I came up with a list of seven. I believe that if you listen to them carefully and follow them fervently, you will discover that a universal unction of benefit will be provided your way. They don’t really have much to do with our Bill of Rights, which tends to create more debate than progress, but rather, are the careful blending of the heart of God with the will of our nation.

1. You have the God-given American right to get as much liberty as you’re willing to give. Liberty is a slippery slope. You are completely free to seek it–as long as you’re willing to grant it to others. The minute you limit the possibility of another citizen, that measure will be measured back to you.

2. You have the God-given American right to prosper as you work and multiply your talents. There is no reason to believe that laziness or a sense of entitlement will provide for your common needs. There is also no scenario where continuing to do the same things repetitively will increase your coffers. You must work, keeping an eye on ways to expand.

3. You have a God-given American right to be loved exactly at the level with which you love. The minute we begin to believe that certain people are attractive, colorized correctly or financially solvent enough to receive more attention, our whole system of government and belief fall apart.

4. You have the God-given American right to be given to–at the rate you give. One of the “rules of the jungle” in human behavior is the precept that selfish people eventually get starved out. We tend to give to people who give. At first it may not seem that way. There may be the deceptive appearance that greedy people actually achieve success more quickly. But that’s only because those who are plotting revenge against them need time to perfect their plan.

5. You have the God-given American right to receive blessing if you’re willing to survive hassle. Blessing is not a portion provided for those who whine, complain or pout. Blessing is built into the natural order, to be the prize given to those individuals who stop resisting change, find a way to conquer the hassles that come along and introduce inventive ideas.

6. You have the God-given American right to be included as long as you believe that “NoOne is better than anyone else.” Even though the principle is a bit simplistic, and I suppose, deemed arguable by disagreeable people, any other approach creates too many prejudices that shut the door to others–thus eventually shutting the door to ourselves.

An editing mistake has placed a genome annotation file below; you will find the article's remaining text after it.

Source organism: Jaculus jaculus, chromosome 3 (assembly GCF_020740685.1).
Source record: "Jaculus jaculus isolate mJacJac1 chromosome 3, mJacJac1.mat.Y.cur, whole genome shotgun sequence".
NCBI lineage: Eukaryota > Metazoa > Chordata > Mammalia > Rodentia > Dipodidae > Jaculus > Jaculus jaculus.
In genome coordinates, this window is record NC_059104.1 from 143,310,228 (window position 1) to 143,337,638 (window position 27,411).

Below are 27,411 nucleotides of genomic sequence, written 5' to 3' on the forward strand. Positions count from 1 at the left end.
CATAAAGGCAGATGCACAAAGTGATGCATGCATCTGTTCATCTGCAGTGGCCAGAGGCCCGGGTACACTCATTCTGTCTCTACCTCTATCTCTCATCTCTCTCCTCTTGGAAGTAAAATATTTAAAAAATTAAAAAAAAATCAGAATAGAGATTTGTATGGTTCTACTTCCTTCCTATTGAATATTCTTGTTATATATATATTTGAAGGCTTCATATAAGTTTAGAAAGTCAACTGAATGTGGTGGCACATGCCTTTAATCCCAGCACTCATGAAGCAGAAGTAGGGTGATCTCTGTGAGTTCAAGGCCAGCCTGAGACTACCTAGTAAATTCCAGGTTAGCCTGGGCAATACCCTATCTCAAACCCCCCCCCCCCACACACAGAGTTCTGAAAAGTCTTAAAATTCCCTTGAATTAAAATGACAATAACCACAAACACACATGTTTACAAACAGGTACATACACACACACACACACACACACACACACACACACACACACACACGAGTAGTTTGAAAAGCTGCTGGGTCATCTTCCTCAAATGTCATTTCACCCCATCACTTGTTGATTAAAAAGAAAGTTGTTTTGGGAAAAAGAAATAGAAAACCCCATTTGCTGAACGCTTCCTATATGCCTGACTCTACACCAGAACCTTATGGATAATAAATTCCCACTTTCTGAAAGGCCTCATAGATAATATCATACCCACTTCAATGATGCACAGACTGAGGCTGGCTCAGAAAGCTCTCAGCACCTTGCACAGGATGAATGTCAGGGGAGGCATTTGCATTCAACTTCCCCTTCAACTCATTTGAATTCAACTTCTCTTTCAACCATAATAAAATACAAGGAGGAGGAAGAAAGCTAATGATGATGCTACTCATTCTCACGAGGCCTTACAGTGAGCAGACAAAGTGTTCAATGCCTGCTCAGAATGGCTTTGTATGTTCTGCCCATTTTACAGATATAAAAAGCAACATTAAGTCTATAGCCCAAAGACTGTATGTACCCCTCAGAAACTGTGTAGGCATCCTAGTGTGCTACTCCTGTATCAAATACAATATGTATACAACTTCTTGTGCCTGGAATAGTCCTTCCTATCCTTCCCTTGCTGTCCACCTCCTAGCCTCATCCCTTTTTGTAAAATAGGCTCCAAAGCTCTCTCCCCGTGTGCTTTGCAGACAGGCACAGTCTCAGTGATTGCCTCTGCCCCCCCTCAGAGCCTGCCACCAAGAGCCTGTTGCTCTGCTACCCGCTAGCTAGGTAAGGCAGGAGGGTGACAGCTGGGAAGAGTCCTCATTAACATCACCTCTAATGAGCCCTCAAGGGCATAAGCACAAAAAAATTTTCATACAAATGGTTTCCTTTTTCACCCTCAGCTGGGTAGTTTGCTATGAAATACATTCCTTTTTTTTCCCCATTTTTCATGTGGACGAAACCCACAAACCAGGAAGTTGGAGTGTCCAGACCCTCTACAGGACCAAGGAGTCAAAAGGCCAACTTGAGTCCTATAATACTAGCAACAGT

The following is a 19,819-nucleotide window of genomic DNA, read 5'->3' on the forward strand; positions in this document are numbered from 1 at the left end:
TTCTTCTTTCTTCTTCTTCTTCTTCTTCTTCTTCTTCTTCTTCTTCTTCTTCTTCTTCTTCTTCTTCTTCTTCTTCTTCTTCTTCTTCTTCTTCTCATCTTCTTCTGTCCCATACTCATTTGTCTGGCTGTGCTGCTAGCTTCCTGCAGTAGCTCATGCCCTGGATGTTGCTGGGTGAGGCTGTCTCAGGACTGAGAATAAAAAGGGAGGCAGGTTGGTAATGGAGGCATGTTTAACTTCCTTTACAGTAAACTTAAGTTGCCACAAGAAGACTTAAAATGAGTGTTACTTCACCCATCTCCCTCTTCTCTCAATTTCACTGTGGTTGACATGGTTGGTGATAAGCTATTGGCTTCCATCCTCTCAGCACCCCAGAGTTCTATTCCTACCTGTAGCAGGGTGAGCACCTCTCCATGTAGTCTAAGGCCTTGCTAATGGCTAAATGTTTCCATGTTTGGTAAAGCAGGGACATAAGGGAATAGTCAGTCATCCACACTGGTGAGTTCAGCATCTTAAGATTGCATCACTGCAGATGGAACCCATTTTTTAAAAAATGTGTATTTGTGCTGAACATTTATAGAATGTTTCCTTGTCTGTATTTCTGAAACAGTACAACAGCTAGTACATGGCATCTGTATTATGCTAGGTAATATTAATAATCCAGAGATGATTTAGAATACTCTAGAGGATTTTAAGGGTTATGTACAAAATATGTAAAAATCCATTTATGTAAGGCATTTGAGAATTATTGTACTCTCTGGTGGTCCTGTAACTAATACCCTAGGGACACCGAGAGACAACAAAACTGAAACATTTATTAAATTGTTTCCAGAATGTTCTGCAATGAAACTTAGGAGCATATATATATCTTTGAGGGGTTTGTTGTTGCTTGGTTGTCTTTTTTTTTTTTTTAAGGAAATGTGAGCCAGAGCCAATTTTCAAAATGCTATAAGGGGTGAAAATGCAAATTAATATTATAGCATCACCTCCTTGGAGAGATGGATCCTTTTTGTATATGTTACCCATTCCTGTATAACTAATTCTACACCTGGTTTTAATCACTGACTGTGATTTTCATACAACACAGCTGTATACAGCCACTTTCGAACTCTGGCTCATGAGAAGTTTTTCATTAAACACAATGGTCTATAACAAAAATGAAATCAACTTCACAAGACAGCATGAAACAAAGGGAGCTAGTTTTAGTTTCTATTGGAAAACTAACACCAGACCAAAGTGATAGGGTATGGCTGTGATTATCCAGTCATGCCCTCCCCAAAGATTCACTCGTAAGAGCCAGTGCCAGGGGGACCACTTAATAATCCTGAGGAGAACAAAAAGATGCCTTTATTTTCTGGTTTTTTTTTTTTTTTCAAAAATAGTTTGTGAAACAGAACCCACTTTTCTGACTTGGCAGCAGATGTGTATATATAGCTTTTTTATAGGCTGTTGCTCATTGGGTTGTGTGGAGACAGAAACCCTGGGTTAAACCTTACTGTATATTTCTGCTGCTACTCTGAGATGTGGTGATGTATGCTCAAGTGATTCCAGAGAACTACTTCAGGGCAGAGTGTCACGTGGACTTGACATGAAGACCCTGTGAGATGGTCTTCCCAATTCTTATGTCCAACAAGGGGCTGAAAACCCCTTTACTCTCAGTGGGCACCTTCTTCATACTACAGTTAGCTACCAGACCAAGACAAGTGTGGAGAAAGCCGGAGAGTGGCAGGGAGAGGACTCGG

7. And finally, you have the God-given American right to respect your heavenly Father, honor Mother Earth, and live at peace with your sisters and brothers. Fussy children spend most of their available hours in “time out.” Yes, life has time out. When you’re not willing to give place to God, honor to Mother Earth and respect to your brothers and sisters, you will spend a lot of your earth journey missing out on opportunity, eating your peas and carrots without dessert.

So there you go. On this day before the 236th birthday of our country, you have my particular list of our God-given American rights. Forgive me if I left out some favorites–like brattiness, indifference, provincialism, regionalism, nationalism, political parties or religious intolerance. The truth is, certain trends may be given a podium and an ear for a season, but history tells us that they eventually will be snuffed out by the desire of the people and the intelligent will of God.

So take heart. Receiving our God-given American rights takes a little more than dropping a buck on the desk at a convenience store and picking up a bumper sticker and slapping it on the back of your favorite ride. It means being prepared to give everybody else what you want.

It means being human … and allowing others to do the same.

   

The producers of jonathots would humbly request a yearly subscription donation of $10 for this wonderful, inspirational opportunity